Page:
In an ongoing lawsuit against JPMorgan Chase for allegedly enabling Jeffrey Epstein’s sex trafficking ring, the government of the U.S. Virgin Islands has stated that it cannot locate Larry Page, the co-founder of Google, to serve him with a subpoena.
The lawsuit, which was filed in December, accuses the world’s largest bank of knowingly facilitating Epstein’s exploitation of women and minors.
The government argues that the bank ignored evidence of human trafficking for more than a decade because of Epstein’s financial influence and connections.
According to a motion filed in the Southern District of New York on Thursday, Page is a wealthy individual who Epstein may have referred to JPMorgan or attempted to refer. Page, a billionaire in his 50s, co-founded and co-owns Alphabet Inc., the parent company of Google, but is known for his reclusiveness.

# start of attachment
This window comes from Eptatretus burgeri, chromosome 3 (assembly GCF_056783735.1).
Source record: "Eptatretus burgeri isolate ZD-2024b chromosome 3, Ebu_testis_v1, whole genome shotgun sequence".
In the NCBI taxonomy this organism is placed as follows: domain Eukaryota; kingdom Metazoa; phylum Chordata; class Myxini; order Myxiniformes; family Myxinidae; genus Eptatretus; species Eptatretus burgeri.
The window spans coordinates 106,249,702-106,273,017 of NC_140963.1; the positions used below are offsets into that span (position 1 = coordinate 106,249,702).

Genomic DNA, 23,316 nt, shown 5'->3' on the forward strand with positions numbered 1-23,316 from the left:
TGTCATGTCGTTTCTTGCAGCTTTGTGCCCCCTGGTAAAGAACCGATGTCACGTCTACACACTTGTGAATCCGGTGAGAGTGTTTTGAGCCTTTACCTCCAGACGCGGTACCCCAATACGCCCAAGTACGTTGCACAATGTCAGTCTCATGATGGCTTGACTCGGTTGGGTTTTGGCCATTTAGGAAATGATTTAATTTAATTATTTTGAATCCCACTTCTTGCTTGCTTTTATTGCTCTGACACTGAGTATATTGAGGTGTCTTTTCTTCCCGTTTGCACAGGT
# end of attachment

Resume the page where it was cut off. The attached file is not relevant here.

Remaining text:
Despite making “good-faith attempts,” the government of the U.S. Virgin Islands has been unable to locate Larry Page, even after hiring an investigative firm to search public records databases.
The Virgin Islands government needs to serve Page with a subpoena for documents related to an ongoing lawsuit against JPMorgan Chase, which is accused of enabling Jeffrey Epstein’s sex trafficking ring.
The government attempted to serve Page at an address provided by an investigator, but it was not valid, according to a recent filing.
As a result, the Virgin Islands has requested permission from Judge Jed Rakoff to serve Alphabet Inc., the parent company of Google and a firm co-owned by Page, instead of directly serving the tech billionaire.
Business Insider has reported that Page owns four islands, one of which is located in Fiji.
The report also alleges that he spent most of the pandemic on the island by allegedly circumventing COVID-19 travel restrictions.
Epstein died by suicide in a Manhattan jail cell in 2019 while awaiting trial on a federal sex trafficking indictment.